Yes, the snow is barely melted in the neighborhood, but the sun came out yesterday and showed us some signs of spring.
At Laurelhurst Park, the totally saturated ground and heavy ice from our last storm caused another great tree to fall. This is on the edge of what I call The Ravine, and has been in many of my photos of this part of the park. It was angular and leaning and beautiful.
It is sad to see such a fine specimen down. This cusp between winter and spring can be difficult to navigate safely.
But there are more gentle signs of spring. Tiny crocuses coming up beside napping angels.
Early blooming trees cheering us up and letting us know that winter doesn’t last forever.
The list of folks getting vaccinated grows every day, making us all safer. And when we get ours, life will get more mobile and more fun. Then I will get to come visit you. And that will be very sweet.
After we realized the front gate was blocked, we headed out the garage door. Snow was there, too, but we could stomp through and get to the sidewalk, anyway. We walked toward Laurelhurst Park, staring at icicle drips and snow covered steps along the way.
We watched a cheery parade of folks dragging sleds and carrying plastic trash can lids. Every pair of cross country skis in East Portland was in use. It was like a party!
And once we got to the park, the fun continued. Sledders found the ravine. Big fluffy dogs rolled and ran in the snow, like kids let out of school. People of a certain vintage walked like penguins, taking tiny steps.
At the west end of the park, one of the hundred year old trees had fallen across SE 33rd, barely missing the windows and facade of a house almost as old as the tree. It must have been a windier night than I realized! Of course, the downed tree became a temporary jungle gym for neighborhood kids, who climbed over its frosted branches.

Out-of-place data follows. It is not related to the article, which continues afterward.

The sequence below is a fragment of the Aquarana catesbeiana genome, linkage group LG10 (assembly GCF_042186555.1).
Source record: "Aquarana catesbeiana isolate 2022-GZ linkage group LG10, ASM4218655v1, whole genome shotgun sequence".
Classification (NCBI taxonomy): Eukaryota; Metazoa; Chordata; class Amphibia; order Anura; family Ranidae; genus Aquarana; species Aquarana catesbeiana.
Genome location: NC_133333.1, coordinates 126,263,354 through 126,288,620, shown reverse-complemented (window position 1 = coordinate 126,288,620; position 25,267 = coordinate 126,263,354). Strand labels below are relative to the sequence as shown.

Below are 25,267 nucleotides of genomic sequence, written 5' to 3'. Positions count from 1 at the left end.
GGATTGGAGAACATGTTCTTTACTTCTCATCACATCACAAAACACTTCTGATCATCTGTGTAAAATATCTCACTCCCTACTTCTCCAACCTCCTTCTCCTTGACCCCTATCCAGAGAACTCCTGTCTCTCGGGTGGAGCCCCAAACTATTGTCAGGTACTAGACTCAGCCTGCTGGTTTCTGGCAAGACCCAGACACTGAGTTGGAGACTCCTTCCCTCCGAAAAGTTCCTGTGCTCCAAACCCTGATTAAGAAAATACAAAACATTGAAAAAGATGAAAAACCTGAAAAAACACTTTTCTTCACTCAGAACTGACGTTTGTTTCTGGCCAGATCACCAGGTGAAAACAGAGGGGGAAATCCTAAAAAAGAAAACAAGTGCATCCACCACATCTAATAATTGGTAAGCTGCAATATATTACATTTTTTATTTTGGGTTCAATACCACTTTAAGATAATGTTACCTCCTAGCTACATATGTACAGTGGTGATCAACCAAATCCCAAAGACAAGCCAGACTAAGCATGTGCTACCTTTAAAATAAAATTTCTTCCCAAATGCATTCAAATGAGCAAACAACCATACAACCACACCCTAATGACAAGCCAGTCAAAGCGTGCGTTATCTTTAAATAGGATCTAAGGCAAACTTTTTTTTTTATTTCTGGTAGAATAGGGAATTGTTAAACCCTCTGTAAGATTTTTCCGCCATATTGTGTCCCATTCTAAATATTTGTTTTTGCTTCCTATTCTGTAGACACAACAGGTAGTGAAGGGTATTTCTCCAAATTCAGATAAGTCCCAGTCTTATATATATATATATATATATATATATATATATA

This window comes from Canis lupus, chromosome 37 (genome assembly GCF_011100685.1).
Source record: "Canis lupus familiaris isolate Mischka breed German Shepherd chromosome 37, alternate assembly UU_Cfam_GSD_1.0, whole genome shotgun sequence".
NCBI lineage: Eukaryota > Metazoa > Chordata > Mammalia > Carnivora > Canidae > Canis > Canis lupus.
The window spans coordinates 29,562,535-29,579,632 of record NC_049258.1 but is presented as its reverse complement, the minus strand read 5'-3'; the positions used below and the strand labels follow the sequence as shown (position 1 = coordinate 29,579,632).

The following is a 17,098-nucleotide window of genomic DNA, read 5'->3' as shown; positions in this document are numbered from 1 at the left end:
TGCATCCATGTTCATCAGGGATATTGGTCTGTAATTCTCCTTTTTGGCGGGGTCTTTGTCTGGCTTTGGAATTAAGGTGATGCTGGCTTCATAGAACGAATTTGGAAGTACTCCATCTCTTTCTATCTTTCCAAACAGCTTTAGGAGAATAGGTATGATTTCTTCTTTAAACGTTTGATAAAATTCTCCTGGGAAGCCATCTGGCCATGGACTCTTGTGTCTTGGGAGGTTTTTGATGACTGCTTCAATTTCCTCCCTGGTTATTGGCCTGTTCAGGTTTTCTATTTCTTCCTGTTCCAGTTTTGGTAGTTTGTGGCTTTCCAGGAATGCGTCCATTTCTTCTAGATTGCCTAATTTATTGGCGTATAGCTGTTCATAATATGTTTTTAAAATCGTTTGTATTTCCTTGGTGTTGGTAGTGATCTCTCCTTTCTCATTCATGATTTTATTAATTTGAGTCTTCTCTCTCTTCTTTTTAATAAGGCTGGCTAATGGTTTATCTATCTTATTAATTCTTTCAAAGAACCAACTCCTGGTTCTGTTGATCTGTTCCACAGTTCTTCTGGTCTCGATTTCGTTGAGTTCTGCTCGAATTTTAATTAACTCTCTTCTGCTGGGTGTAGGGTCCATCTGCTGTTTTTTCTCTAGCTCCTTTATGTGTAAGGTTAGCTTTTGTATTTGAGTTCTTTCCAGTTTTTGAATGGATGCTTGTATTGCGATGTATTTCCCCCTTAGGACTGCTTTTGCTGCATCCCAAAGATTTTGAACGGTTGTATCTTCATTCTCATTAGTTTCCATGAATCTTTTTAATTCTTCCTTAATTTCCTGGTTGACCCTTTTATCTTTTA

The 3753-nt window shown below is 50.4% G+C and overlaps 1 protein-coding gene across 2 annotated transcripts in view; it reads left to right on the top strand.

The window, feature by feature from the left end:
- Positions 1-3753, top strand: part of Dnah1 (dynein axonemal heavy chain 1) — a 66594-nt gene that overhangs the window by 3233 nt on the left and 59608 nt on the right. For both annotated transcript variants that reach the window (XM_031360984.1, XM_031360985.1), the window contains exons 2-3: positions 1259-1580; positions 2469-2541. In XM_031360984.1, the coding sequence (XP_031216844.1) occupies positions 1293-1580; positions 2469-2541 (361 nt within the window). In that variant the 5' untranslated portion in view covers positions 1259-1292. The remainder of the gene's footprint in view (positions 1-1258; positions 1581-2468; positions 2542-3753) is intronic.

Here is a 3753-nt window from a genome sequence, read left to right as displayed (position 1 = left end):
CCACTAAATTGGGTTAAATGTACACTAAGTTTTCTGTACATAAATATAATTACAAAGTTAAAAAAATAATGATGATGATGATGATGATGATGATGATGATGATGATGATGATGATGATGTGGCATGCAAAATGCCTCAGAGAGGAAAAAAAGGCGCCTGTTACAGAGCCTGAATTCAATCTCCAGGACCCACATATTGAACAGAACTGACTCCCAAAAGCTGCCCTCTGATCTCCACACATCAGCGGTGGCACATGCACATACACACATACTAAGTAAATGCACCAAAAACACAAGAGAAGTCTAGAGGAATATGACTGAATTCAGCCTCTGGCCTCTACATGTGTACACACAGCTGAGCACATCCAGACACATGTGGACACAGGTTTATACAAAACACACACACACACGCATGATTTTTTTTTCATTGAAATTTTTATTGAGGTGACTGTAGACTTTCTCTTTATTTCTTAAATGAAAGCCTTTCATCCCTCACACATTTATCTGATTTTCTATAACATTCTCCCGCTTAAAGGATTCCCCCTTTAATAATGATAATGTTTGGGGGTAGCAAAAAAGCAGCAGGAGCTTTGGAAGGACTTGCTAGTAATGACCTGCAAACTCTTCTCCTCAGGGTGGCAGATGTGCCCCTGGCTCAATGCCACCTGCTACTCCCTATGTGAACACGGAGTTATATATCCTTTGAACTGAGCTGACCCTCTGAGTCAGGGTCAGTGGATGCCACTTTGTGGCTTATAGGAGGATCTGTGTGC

By this time, my phone and I were both out of energy, so Auntie Bridgett and I trudged home. But this snow isn’t going anywhere for a day or two, so I’ll show you more frozen beauty tomorrow.
For the last few days, we have been in a river…. an atmospheric river, to be exact. This is a system of very wet air that has blown up from the tropics, bumped into our cold air, and is just dumping water like crazy. This is a lot of rain, even for drippy Portland.
So of course we went for a walk to lovely Laurelhurst Park. The hillsides are muddy and very slick, so I stayed on the path. The last thing I need from 2020 is a busted bottom. The puddles forming by the path made perfect mirrors to appreciate the majestic trees and gray skies.
Firwood Lake has had a particularly thick layer of duckweed this year, looking more like a soccer field in some areas. But at the east end, a surreal swirly effect is finding new ways to be beautiful.
And just as I thought the swirly green and black water couldn’t get more weirdly beautiful, a raindrop plopped in and created concentric circles.
Life is beautiful, even (or maybe especially) in the rain.
We had a slow walk around Laurelhurst Park on Thanksgiving, to settle our dinner and enjoy being out in the world. Laurelhurst was planted in 1913, so most of the trees are huge. It feels like a tame forest and is my favorite place in the city.
This Fall, Firwood Lake is covered with duckweed and looks more like lawn than a pond. It is oddly beautiful.
The old-fashioned lamps look beautiful against the trees in any season.
The bright yellow of birches and ginkgoes brightens up the darkest corners of the woods.